Having got through most of the winter without succumbing to too many germs, last week saw illness reign at Kibber Towers, necessitating the last-minute sacking off of the long-awaited Damo Suzuki gig last Friday in favour of creeping sweatily off to bed (and not in a good way.) at 8pm. By Sunday a touch of cabin fever had set in, so we embarked on a little gentle countryside exploration around West Sussex, which is generally posher and more agricultural than its Easterly twin. It's always good fun to have a nosey around the mid-war Private Estates that dot the coastline, with their prim grids of bungalows and pervading air of unknowable eccentricity. I love to imagine what goes on here, prompted by yet another sighting of a tended clump of pampas grass (the traditional method of signifying an interest in 'swinging') waving enticingly outside a pristine 'Little Orchard', or the incongruence of a battered 1971 Pontiac 455 with a bumper sticker saying 'South's Gonna Rise Again' (Confederate flag so presumably not meaning the Home Counties of England) parked on the driveway of a house called 'Bateman's' (which I assume to be a nod to Rudyard Kipling's old pile across the Weald in Burwash.). But not everyone in these parts is a wannabe poet - take a meander around genteel little Felpham, and you'll find yourself pootling past William Blake's house (William Blake! Sorry, but that excites me.).
It's worth detouring into Chichester just for the cathedral (though Pallant House gallery is always worth an afternoon if you have time), which has a memorial to Holst at which you can, if of an immature bent, do your own version the 'Gracelands' scene from Spinal Tap by sticking your finger in your ear and humming an out-of-tune version of 'Mars, The Bringer of War' (I got glared at by a verger.). Don't leave, though, without casting your eyes over the tomb of Richard Fitzallen and his second wife Eleanor, which inspired Philip Larkin to write his poem 'An Arundel Tomb'. It's an unusually tender carving for what were fairly brutal times in which marriage was usually no more than a business transaction, her body turned towards him and his bare hand - the gauntlet removed for eternal skin-on-skin (or stone-on-stone, if you must) contact, clasping hers. Even the ferociously cynical Larkin was moved to curious exploration of the emotions implied here, while continuing as ever to declare himself consigned to the role of outsider-observer in such matters.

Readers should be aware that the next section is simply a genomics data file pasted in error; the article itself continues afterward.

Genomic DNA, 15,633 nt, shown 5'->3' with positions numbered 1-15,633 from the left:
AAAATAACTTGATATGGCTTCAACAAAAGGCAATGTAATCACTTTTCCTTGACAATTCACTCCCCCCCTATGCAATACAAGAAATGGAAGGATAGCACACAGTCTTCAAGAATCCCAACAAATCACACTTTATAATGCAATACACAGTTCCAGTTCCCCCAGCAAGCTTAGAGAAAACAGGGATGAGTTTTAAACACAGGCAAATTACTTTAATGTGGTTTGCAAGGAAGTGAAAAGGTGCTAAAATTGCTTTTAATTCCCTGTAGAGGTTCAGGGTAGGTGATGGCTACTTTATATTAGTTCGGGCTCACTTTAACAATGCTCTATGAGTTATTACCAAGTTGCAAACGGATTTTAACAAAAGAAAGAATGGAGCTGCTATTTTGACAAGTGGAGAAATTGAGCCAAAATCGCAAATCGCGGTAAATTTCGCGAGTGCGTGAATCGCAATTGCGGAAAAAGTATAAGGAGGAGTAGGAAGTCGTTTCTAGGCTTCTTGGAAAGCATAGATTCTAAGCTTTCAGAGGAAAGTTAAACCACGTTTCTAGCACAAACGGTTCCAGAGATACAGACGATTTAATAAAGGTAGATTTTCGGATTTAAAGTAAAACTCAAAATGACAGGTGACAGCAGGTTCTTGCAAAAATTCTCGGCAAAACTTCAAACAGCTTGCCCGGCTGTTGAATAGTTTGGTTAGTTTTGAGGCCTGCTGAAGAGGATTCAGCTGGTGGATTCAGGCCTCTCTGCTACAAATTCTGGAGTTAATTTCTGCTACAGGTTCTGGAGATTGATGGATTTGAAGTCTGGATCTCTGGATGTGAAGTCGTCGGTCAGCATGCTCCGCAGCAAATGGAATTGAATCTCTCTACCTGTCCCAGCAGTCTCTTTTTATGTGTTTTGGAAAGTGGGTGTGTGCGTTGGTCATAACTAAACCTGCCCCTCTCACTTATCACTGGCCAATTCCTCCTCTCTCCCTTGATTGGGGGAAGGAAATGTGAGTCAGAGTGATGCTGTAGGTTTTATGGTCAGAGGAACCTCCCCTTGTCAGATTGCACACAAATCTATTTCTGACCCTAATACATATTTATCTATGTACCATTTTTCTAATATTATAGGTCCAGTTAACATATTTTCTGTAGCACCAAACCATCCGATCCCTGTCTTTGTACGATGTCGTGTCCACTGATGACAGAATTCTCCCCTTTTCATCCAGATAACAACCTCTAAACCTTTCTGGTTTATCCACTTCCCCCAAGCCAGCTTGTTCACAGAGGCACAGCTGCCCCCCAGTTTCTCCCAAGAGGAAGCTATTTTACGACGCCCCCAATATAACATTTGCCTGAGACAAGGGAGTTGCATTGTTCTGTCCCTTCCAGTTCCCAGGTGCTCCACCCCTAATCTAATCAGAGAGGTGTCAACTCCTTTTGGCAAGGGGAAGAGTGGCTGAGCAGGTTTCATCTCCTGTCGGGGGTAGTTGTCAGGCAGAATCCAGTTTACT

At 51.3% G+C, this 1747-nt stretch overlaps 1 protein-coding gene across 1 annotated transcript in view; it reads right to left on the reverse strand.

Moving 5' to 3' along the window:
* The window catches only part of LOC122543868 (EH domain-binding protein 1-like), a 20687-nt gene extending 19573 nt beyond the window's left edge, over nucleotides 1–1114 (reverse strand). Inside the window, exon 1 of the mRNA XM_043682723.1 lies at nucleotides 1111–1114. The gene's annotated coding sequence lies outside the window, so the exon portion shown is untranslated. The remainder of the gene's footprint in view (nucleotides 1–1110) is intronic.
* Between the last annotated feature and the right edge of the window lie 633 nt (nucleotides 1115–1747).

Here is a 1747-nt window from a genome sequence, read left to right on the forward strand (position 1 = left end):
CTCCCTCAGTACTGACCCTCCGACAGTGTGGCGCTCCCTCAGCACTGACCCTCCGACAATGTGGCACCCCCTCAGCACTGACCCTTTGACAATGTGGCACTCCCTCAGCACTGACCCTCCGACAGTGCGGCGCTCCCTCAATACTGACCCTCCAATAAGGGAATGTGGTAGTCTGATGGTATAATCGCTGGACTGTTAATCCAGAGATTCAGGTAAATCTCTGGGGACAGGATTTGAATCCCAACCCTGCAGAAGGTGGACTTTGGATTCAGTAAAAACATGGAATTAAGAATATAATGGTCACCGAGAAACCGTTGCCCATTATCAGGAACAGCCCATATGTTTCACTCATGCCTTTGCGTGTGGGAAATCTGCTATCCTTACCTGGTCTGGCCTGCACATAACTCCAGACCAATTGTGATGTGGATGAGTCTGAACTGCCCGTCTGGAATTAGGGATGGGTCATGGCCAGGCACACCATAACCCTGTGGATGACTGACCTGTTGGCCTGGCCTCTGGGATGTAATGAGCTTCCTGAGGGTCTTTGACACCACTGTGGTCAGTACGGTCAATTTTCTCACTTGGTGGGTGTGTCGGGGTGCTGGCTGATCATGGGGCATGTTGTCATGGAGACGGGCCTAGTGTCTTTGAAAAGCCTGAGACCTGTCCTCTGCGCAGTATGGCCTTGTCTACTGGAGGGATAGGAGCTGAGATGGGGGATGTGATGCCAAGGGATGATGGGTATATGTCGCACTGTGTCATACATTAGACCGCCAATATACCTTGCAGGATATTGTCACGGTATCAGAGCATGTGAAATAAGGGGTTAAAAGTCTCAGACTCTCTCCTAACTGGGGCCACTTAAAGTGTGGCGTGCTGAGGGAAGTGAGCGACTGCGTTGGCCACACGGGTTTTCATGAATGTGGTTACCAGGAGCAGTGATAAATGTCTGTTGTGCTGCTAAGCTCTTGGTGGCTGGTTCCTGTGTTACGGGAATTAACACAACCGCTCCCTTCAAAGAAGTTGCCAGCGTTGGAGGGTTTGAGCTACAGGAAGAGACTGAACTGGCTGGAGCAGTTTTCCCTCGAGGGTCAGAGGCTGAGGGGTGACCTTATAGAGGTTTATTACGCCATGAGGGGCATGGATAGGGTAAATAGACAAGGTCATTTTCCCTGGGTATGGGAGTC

We headed home via Bognor Regis, the embodiment of the deflated and defeated Georgian seaside resort, the one which despite its best efforts never really attracted the glamourous patronage of the society miscreants who took their expensive naughtiness up the coast to Brighton. A reputation for genteel dullness has long since been superseded by a reputation for drug-related crime, poverty and relative squalor, and on a cold afternoon at the end of winter even the appearance of the low yellow sun couldn't enliven it much. Plus, there were posters around advertising a Clown Festival which was due to end that day, so I was especially keen to get out of town as quickly as possible fearing that we might get caught up in some terrible, feverish Clown Carnival as the participants threw off any remaining inhibitions and blocked the main drag with a full-scale, Bacchanalian Clown Orgy (I'm not joking about this. I was genuinely fearful about the possible onset of Clowns.).
We got home safely, feeling better, and happily didn't have to sack off our second hotly-anticpated gig of the week, the premiere of Steve Reich's Radiohead-inspired 'Radio Rewrite' at the Festival Hall on Tuesday night.
About which I shall say more later.